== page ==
There are many reasons why sensible columnists prefer to steer clear of writing about gold. One is that you get the weirdest responses. Twenty years ago they would arrive in funny shaped envelopes, often in green ink, often from individuals with extraordinarily peculiar views about the world. These days the risk is that anything you say will be instantly picked up, recycled and commented on in a thousand online blogs. Not all of that community, shall we say, are interested in constructive dialogue. Gold retains its capacity to excite the most extreme polarised views.
A second reason for thinking better of writing about gold is what one might call the Warren Buffett problem. When asked for his views about gold, he typically replies with the same answer, along the lines that gold has never been a good store of value and is unlikely ever to interest him as a home for his money. Gold, he says, ” gets dug out of the ground in Africa or some place. Then we melt it down, dig another hole, transport it halfway round the world, then bury it again and pay people to stand around guarding it”. It has, he argues, “no utility". There will always be other things that he would rather own.
Although doing back-flips when circumstances change is one of Buffett’s greatest strengths, he appears to have been true to his word in never having made a significant investment in gold or gold shares. In the late 1990s, he did briefly place a large bet on the price of silver, based on a personal analysis of the supply and demand equation for the metal which turned out to be quite flawed. He has been known also to recycle Mark Twain’s famous description of a gold mine as a “hole in the ground with a liar at the top”.
If the world’s greatest investor doesn’t think gold deserves consideration, has he got a point? A serious criticism of gold is that it may not in the strictest sense be an investment, in the Ben Graham sense of generating returns that can be analysed and valued. It can be lent out, for sure, albeit for meagre returns, but that has to be set against storage and insurance costs. While physical supply and demand clearly play a part in determining the price of gold, its performance is increasingly influenced by fluctuations in demand from investors (which a Grahamite purist might label as speculative interest).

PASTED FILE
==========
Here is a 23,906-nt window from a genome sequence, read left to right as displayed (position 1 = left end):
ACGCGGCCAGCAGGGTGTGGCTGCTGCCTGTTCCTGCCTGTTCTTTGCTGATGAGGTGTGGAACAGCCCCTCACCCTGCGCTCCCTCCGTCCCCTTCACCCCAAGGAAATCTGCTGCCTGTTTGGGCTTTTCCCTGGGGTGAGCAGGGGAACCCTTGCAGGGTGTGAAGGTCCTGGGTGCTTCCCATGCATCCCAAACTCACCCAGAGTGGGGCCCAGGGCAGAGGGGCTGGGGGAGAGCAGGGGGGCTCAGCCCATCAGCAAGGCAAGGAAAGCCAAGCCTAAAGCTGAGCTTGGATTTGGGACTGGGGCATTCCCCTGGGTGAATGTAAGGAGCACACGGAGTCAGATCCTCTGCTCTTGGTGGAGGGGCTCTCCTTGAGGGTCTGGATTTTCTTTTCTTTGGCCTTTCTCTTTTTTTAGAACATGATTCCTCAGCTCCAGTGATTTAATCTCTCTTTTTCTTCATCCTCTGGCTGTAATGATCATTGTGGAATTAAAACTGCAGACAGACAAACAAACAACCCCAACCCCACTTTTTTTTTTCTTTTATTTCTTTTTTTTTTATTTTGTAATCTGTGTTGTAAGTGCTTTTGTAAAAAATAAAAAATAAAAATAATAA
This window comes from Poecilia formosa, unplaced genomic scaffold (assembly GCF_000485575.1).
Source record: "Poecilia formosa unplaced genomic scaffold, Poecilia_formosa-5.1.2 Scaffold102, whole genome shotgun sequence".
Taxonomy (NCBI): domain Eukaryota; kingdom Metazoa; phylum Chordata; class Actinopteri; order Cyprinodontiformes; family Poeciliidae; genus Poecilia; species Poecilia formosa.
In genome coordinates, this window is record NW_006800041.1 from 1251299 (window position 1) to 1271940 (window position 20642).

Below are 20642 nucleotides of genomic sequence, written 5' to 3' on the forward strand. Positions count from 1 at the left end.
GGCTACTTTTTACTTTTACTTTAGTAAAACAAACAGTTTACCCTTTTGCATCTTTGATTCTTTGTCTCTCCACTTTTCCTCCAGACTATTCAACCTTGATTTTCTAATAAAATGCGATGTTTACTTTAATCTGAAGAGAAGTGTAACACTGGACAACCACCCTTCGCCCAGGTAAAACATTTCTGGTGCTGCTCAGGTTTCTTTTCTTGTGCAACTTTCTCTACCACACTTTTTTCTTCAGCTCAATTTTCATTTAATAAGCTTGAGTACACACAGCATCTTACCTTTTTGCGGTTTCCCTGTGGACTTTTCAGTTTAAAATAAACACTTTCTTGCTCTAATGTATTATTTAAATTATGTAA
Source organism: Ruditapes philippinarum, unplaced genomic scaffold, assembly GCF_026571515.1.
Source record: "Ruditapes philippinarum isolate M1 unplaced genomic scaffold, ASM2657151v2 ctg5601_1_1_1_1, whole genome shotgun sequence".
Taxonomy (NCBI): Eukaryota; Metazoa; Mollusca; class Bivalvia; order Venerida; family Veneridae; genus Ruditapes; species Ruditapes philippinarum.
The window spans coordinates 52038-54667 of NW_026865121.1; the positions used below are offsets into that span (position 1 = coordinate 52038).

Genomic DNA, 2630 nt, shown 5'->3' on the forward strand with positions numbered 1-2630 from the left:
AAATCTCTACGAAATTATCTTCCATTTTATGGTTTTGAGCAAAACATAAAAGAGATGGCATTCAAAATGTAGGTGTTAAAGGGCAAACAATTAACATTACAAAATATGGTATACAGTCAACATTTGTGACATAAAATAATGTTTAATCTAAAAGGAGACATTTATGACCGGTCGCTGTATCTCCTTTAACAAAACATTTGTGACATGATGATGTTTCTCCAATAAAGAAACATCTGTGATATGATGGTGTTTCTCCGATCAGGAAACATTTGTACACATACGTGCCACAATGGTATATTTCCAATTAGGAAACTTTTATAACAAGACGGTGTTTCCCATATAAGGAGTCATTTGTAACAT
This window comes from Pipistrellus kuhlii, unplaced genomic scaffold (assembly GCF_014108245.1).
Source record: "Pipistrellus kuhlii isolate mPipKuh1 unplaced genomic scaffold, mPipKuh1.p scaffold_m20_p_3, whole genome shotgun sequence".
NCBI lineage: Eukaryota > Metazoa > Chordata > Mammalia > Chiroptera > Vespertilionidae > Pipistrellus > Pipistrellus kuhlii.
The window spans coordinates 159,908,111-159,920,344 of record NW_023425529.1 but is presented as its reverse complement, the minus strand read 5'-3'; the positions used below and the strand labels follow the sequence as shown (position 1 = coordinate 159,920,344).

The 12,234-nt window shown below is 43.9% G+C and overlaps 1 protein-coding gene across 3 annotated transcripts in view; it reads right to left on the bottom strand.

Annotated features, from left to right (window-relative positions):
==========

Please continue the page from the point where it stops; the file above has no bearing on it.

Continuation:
The arrival of liquid, freely tradeable exchange traded funds in precious metals, some but not all of which are backed by physical collateral, is further encouraging this trend. With the sharp run up in the dollar price of gold this year, coupled with a notable recovery in equity markets, new gold funds are emerging by the week. John Paulson, the hedge fund manager who did so well out of the credit crunch, is the latest to launch a gold fund. Such high profile launches can only heighten interest in gold and more highly geared gold shares, and might in normal times be seen as early evidence that gold is entering a speculative bubble and must therefore be heading for a nasty fall.
However these are far from normal times. While the seeds of a future bubble in gold are being sown, and the gold price will remain volatile, if only to relieve momentum-chasers of some of their money, on most measures we are a long way away from any kind of climax. Despite growing media attention, gold remains surprisingly underowned by private investors. More people talk about it than actually own it in volume. Every trend-following speculator who is buying gold today for bandwagon reasons is, I suspect, comfortably matched by seasoned wealthy and professional investors accumulating gold for traditional defensive reasons, not to mention central banks desperate to reduce their dollar dependency.
Whether or not you care to define it as an investment, gold offers protection against the devaluation of the dollar and the eventual re-emergence of inflation that Buffett himself has identified as the inevitable consequences of the financial crisis and governments’ response to it. While he may be right that buying the Burlington Northern railroad is a better way to profit from eventual recovery in the global economy, the rest of us mere mortals will not be easily convinced to dump our gold and other commodities for some while yet.
Putting your head above the parapet and admitting to owning the barbarous relic and inviting all the unwanted attention that comes with such a public confession of unorthodoxy is one of the costs of ownership. The point about gold is not to own it for some ineffable or intrinsic reason, as gold bugs do, but because today’s unprecedented economic conditions make it a sound and defensible two way bet on the future. If gold’s time is ever going to come, we are living through just such a time now. The real gold bubble still lies ahead.